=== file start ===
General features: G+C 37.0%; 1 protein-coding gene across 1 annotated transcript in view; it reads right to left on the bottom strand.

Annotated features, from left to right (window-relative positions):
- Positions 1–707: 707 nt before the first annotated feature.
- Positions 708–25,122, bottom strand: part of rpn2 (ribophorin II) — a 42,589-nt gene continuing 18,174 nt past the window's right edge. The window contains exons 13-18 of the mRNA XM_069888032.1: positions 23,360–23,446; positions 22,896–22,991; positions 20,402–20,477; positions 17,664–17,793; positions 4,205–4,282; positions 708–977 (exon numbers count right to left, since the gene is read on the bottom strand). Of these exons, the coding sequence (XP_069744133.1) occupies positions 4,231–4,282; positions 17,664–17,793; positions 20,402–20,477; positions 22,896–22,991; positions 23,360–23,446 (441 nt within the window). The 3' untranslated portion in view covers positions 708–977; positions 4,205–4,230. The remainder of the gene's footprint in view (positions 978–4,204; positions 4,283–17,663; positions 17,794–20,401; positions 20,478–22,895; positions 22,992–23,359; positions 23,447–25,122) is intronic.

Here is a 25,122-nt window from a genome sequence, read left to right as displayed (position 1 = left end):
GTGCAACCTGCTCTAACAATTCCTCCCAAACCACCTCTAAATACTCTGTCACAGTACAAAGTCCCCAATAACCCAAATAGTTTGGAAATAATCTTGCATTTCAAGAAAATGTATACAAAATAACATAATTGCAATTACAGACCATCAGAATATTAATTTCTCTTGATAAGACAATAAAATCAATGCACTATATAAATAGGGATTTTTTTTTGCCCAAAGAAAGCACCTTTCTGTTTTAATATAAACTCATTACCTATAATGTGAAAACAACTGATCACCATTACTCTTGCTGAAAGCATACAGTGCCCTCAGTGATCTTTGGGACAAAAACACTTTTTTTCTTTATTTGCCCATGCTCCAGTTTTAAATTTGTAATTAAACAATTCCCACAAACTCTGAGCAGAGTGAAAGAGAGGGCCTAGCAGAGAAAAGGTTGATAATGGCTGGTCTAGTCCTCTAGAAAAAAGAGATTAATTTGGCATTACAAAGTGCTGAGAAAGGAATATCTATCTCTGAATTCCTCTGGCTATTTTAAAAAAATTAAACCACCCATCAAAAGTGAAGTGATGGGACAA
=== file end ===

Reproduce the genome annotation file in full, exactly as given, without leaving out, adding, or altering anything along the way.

General features: G+C 37.0%; 1 protein-coding gene across 1 annotated transcript in view; it reads right to left on the bottom strand.

Annotated features, from left to right (window-relative positions):
- Positions 1–707: 707 nt before the first annotated feature.
- Positions 708–25,122, bottom strand: part of rpn2 (ribophorin II) — a 42,589-nt gene continuing 18,174 nt past the window's right edge. The window contains exons 13-18 of the mRNA XM_069888032.1: positions 23,360–23,446; positions 22,896–22,991; positions 20,402–20,477; positions 17,664–17,793; positions 4,205–4,282; positions 708–977 (exon numbers count right to left, since the gene is read on the bottom strand). Of these exons, the coding sequence (XP_069744133.1) occupies positions 4,231–4,282; positions 17,664–17,793; positions 20,402–20,477; positions 22,896–22,991; positions 23,360–23,446 (441 nt within the window). The 3' untranslated portion in view covers positions 708–977; positions 4,205–4,230. The remainder of the gene's footprint in view (positions 978–4,204; positions 4,283–17,663; positions 17,794–20,401; positions 20,478–22,895; positions 22,992–23,359; positions 23,447–25,122) is intronic.

Here is a 25,122-nt window from a genome sequence, read left to right as displayed (position 1 = left end):
GTGCAACCTGCTCTAACAATTCCTCCCAAACCACCTCTAAATACTCTGTCACAGTACAAAGTCCCCAATAACCCAAATAGTTTGGAAATAATCTTGCATTTCAAGAAAATGTATACAAAATAACATAATTGCAATTACAGACCATCAGAATATTAATTTCTCTTGATAAGACAATAAAATCAATGCACTATATAAATAGGGATTTTTTTTTGCCCAAAGAAAGCACCTTTCTGTTTTAATATAAACTCATTACCTATAATGTGAAAACAACTGATCACCATTACTCTTGCTGAAAGCATACAGTGCCCTCAGTGATCTTTGGGACAAAAACACTTTTTTTCTTTATTTGCCCATGCTCCAGTTTTAAATTTGTAATTAAACAATTCCCACAAACTCTGAGCAGAGTGAAAGAGAGGGCCTAGCAGAGAAAAGGTTGATAATGGCTGGTCTAGTCCTCTAGAAAAAAGAGATTAATTTGGCATTACAAAGTGCTGAGAAAGGAATATCTATCTCTGAATTCCTCTGGCTATTTTAAAAAAATTAAACCACCCATCAAAAGTGAAGTGATGGGACAA